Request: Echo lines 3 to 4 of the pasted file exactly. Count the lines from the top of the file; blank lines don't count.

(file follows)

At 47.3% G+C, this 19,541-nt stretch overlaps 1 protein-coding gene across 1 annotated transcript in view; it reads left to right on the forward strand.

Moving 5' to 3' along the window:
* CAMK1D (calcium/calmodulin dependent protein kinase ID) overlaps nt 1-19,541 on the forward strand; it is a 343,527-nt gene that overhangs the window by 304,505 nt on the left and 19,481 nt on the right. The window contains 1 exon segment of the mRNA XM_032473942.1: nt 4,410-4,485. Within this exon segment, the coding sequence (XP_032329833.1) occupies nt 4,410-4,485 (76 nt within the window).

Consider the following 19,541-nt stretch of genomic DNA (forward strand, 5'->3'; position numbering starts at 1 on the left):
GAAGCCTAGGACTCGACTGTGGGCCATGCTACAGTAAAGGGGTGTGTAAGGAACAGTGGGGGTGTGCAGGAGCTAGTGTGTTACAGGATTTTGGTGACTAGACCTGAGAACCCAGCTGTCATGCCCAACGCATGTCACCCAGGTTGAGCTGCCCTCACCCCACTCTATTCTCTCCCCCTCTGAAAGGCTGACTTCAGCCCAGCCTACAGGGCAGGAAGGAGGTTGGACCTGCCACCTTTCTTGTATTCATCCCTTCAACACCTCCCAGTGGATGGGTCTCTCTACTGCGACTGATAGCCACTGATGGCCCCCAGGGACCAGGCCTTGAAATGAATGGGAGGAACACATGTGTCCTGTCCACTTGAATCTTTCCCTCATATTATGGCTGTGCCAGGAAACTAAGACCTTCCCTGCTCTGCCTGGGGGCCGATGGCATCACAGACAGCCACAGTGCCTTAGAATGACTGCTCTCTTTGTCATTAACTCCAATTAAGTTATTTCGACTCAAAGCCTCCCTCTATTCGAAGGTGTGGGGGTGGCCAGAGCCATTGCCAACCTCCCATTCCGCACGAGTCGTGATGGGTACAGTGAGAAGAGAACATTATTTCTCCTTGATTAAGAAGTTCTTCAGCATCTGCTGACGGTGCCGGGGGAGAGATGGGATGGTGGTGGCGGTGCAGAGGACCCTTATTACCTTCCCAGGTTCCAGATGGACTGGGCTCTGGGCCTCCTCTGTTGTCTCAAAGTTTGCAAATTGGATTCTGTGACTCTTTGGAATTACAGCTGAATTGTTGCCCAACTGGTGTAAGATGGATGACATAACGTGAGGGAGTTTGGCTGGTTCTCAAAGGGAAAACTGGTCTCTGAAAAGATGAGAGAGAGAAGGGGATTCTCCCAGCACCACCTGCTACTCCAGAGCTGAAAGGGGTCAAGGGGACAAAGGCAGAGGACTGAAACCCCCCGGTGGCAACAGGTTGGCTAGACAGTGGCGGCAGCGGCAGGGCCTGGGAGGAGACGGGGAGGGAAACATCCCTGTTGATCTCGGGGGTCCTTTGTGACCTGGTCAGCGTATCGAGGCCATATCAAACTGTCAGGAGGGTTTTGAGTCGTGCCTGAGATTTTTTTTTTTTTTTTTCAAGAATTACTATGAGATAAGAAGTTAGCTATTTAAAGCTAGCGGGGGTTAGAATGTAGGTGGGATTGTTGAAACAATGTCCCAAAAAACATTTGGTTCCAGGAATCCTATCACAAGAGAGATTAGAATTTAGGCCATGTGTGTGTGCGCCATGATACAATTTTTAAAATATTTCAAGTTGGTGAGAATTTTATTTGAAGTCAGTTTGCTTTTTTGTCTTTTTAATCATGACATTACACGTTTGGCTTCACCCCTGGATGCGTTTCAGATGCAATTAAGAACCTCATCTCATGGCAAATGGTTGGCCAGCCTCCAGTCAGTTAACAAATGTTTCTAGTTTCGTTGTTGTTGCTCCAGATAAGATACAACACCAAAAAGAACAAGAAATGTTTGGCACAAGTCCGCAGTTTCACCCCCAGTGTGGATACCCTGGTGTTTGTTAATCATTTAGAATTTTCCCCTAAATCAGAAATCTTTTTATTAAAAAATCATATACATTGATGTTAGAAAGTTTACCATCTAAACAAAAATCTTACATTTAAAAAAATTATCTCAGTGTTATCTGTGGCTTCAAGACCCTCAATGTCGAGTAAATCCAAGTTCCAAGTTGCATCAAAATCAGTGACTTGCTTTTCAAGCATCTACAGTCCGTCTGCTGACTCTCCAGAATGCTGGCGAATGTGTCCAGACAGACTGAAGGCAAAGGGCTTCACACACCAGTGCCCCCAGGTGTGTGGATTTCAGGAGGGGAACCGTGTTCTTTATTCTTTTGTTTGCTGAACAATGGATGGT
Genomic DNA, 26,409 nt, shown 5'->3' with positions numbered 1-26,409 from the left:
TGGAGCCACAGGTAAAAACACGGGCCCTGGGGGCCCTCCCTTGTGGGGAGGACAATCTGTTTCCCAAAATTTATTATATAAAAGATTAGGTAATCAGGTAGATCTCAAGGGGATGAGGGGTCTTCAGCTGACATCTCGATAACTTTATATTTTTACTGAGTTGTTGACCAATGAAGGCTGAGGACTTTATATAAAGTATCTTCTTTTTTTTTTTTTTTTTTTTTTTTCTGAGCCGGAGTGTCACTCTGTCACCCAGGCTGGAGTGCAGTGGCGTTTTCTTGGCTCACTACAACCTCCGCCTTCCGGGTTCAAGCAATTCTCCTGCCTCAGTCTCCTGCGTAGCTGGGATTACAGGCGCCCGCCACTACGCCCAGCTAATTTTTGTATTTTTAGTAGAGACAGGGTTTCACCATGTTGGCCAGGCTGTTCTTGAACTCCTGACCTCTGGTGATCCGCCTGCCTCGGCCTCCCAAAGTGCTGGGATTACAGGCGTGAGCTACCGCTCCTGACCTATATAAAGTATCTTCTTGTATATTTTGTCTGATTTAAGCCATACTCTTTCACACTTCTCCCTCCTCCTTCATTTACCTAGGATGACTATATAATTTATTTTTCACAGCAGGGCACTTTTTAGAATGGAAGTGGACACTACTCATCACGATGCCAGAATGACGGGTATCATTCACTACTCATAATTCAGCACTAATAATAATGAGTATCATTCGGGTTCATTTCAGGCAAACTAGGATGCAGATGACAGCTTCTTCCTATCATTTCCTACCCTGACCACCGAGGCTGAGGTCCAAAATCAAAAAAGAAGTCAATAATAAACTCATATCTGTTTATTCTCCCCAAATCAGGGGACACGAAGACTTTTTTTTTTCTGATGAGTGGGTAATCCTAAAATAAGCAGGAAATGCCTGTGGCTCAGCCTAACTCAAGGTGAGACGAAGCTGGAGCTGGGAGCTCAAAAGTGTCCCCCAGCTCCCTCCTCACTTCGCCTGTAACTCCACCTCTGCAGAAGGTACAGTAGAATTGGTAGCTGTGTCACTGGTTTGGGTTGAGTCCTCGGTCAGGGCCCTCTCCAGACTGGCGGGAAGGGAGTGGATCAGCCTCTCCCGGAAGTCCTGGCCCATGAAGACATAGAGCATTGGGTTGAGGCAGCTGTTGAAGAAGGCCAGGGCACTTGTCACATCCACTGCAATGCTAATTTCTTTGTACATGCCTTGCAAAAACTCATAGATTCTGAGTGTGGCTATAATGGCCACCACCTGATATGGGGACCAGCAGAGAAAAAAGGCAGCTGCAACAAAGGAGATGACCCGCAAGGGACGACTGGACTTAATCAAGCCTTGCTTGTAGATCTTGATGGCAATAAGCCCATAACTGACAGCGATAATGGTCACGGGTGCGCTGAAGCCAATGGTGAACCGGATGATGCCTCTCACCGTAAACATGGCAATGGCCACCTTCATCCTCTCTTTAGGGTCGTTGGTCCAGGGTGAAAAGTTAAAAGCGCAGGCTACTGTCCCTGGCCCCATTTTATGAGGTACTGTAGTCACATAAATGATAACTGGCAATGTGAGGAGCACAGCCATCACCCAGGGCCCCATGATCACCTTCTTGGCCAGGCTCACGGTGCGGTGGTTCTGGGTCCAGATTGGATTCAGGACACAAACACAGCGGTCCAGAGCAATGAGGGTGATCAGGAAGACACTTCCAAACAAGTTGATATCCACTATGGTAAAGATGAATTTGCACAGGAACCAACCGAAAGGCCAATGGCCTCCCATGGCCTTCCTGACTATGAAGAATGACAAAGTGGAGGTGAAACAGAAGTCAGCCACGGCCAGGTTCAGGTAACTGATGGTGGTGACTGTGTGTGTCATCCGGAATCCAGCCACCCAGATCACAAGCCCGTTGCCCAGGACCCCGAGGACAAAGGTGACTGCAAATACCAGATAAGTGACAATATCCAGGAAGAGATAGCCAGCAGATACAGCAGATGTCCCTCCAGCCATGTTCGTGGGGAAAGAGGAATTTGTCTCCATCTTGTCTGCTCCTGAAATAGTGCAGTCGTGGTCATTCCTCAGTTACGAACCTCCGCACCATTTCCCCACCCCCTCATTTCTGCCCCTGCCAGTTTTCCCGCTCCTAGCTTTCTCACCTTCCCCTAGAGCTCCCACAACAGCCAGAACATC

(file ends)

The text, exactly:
* CAMK1D (calcium/calmodulin dependent protein kinase ID) overlaps nt 1-19,541 on the forward strand; it is a 343,527-nt gene that overhangs the window by 304,505 nt on the left and 19,481 nt on the right. The window contains 1 exon segment of the mRNA XM_032473942.1: nt 4,410-4,485. Within this exon segment, the coding sequence (XP_032329833.1) occupies nt 4,410-4,485 (76 nt within the window).

Consider the following 19,541-nt stretch of genomic DNA (forward strand, 5'->3'; position numbering starts at 1 on the left):